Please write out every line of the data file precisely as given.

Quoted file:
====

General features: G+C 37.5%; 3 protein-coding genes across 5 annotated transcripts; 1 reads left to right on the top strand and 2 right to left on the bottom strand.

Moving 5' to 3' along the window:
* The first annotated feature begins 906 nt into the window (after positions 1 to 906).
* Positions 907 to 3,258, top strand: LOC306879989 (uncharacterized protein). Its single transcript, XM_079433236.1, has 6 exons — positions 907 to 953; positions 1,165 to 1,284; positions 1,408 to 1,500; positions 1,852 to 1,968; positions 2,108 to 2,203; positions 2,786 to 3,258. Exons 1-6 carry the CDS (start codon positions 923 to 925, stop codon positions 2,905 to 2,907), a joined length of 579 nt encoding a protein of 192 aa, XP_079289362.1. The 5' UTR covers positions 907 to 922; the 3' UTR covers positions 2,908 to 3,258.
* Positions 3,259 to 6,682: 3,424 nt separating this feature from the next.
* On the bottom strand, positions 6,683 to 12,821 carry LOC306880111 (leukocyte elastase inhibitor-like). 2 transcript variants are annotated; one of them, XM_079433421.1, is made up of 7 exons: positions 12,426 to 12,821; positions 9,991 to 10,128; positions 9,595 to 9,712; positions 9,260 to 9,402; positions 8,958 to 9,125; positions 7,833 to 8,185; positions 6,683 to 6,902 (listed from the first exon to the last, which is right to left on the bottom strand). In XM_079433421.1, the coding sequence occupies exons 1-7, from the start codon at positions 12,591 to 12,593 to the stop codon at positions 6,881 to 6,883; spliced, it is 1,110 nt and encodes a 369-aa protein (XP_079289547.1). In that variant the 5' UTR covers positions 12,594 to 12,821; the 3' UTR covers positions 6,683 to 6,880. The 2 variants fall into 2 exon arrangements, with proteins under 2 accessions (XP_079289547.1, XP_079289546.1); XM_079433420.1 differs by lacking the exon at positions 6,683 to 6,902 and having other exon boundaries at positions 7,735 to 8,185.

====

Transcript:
General features: G+C 37.5%; 3 protein-coding genes across 5 annotated transcripts; 1 reads left to right on the top strand and 2 right to left on the bottom strand.

Moving 5' to 3' along the window:
* The first annotated feature begins 906 nt into the window (after positions 1 to 906).
* Positions 907 to 3,258, top strand: LOC306879989 (uncharacterized protein). Its single transcript, XM_079433236.1, has 6 exons — positions 907 to 953; positions 1,165 to 1,284; positions 1,408 to 1,500; positions 1,852 to 1,968; positions 2,108 to 2,203; positions 2,786 to 3,258. Exons 1-6 carry the CDS (start codon positions 923 to 925, stop codon positions 2,905 to 2,907), a joined length of 579 nt encoding a protein of 192 aa, XP_079289362.1. The 5' UTR covers positions 907 to 922; the 3' UTR covers positions 2,908 to 3,258.
* Positions 3,259 to 6,682: 3,424 nt separating this feature from the next.
* On the bottom strand, positions 6,683 to 12,821 carry LOC306880111 (leukocyte elastase inhibitor-like). 2 transcript variants are annotated; one of them, XM_079433421.1, is made up of 7 exons: positions 12,426 to 12,821; positions 9,991 to 10,128; positions 9,595 to 9,712; positions 9,260 to 9,402; positions 8,958 to 9,125; positions 7,833 to 8,185; positions 6,683 to 6,902 (listed from the first exon to the last, which is right to left on the bottom strand). In XM_079433421.1, the coding sequence occupies exons 1-7, from the start codon at positions 12,591 to 12,593 to the stop codon at positions 6,881 to 6,883; spliced, it is 1,110 nt and encodes a 369-aa protein (XP_079289547.1). In that variant the 5' UTR covers positions 12,594 to 12,821; the 3' UTR covers positions 6,683 to 6,880. The 2 variants fall into 2 exon arrangements, with proteins under 2 accessions (XP_079289547.1, XP_079289546.1); XM_079433420.1 differs by lacking the exon at positions 6,683 to 6,902 and having other exon boundaries at positions 7,735 to 8,185.